In Memory of Kim Cameron; Technometria - Issue #35
Kim Cameron’s Laws of Identity are a foundational work in online identity. He used his technical knowledge and position to advance the state of online identity in countless ways over multiple decades. We will miss him.
I got word early last week that Kim Cameron, a giant of the identity world, had passed away. I was shocked. I still am. Kim was one of those people who played such a big role in my life over so many years, that it’s hard to imagine he’s not there any more. The week before we’d been scheduled to talk and he’d canceled cause he wasn’t feeling well. He wanted to talk about verifiable credential exchange over OpenID Connect SIOP. I guess we’ll never get that last talk.
I had met Kim and talked to him at several identity conferences back in the early 2000’s. But my relationship with him grew into friendship through Internet Identity Workshop (IIW). We held the first IIW in October 2005. Along with many others, Kim was there to talk about his ideas and plans for identity. He’d already published his Laws of Identity and was working on a project called Information Cards.
At that first IIW, we went to dinner at the end of day one. The idea was that everyone would pay for their own meal since the workshop hadn’t collected any money in the registration for that. Kim, with his typical generosity, told everyone that Microsoft would buy dinner…and drinks. Later he confided to me that he wasn’t sure Microsoft would really pick up the tab—which turned out to be surprisingly large because of the alcohol—but he’d make sure it was covered either way. That started a tradition. Microsoft has sponsored the workshop dinner at every in-person IIW we’ve held. Not only with dinner, but in countless other ways, Kim’s participation and support was instrumental in building IIW over the years.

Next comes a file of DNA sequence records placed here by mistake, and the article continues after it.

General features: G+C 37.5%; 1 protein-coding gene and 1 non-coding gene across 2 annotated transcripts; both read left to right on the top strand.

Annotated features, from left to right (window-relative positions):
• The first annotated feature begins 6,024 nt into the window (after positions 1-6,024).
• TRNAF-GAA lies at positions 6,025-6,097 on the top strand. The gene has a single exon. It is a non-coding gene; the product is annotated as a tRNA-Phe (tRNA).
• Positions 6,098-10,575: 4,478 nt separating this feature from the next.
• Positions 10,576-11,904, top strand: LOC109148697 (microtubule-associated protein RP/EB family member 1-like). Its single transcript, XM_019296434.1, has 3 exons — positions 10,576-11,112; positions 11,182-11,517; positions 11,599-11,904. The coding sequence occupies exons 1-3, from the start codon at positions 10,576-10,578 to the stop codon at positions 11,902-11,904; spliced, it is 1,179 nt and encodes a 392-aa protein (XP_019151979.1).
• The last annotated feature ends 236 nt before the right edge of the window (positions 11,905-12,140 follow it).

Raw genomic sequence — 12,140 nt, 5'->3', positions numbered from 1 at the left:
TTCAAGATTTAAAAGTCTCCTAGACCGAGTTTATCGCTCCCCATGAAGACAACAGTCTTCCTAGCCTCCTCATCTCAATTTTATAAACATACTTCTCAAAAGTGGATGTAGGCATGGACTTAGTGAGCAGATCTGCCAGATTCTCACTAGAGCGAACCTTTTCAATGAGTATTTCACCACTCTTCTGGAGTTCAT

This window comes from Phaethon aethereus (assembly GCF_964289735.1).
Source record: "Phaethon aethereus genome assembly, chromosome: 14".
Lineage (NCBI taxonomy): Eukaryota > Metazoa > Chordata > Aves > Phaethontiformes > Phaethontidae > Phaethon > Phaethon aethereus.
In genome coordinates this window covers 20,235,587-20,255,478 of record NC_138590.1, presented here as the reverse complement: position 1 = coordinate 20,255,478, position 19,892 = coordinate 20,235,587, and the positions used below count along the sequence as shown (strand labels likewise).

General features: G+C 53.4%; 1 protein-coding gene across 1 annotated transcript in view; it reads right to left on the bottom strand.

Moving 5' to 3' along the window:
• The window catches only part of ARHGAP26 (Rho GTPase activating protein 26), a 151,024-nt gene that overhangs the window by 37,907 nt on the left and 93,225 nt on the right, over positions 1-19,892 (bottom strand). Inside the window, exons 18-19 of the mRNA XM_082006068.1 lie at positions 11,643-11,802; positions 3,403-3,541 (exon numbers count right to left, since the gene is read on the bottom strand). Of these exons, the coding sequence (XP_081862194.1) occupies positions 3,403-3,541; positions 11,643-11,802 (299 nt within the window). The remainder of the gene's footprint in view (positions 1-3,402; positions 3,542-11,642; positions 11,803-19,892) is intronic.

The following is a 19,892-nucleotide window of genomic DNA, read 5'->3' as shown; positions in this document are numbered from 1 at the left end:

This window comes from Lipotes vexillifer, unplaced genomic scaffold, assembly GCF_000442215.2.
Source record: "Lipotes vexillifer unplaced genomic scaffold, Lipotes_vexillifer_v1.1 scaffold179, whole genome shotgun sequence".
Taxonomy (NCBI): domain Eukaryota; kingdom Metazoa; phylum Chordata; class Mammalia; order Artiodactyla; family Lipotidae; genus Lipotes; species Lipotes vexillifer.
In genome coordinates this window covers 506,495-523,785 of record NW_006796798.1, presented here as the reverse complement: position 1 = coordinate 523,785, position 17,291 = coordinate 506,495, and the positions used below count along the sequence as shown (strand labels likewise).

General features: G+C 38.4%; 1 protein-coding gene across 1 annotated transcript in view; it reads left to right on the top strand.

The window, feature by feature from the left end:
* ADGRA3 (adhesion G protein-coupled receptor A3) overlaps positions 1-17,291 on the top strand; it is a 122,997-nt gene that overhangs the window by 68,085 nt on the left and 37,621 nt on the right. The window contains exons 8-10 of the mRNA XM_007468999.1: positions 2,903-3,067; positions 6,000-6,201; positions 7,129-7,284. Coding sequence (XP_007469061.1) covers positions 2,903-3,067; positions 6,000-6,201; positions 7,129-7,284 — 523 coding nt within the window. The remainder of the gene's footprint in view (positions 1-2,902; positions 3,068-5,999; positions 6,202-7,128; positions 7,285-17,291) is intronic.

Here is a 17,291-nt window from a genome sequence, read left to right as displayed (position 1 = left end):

Kim at IIW in 2006
Over the last several years I’ve remarked several times that Kim must be a being from the future. With his laws, Kim was telling us things about identity in 2004 that we weren’t ready to hear until just the last few years. Kim not only saw the need for a set of laws to govern online identity system architecture, but also foresaw the need for an identity metasystem on the internet. Whether you view the laws as leading to the metasystem design or springing from it, they are both necessary to a future where people can live rich, authentic online lives. The laws are Kim’s legacy in the identity world.
Kim’s technical excellence got him a seat at the table. His position at Microsoft gave him a big voice. But what made Kim effective was his gentle approach to technical discussions, especially those he thought might be contentious. He listened, asked questions, and guided discussion. As a result of his leadership we made progress in many ways that might not have otherwise happened. The identity world will sorely miss his leadership. I will miss his company, learning from him, and, most of all, his friendship.
Other tributes to Kim can be found in these links:
Photos of Kim Cameron from Doc Searls
In Memory of Kim Cameron (official obituary)
That’s all for this week. Thanks for reading.
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Photo Credit: Photos of Kim Cameron from Doc Searls (CC BY 2.0)
© 2021 Phillip J. Windley. Some rights reserved. Technometria is a trademark of PJW LC.
By Phil Windley
I build things; I write code; I void warranties
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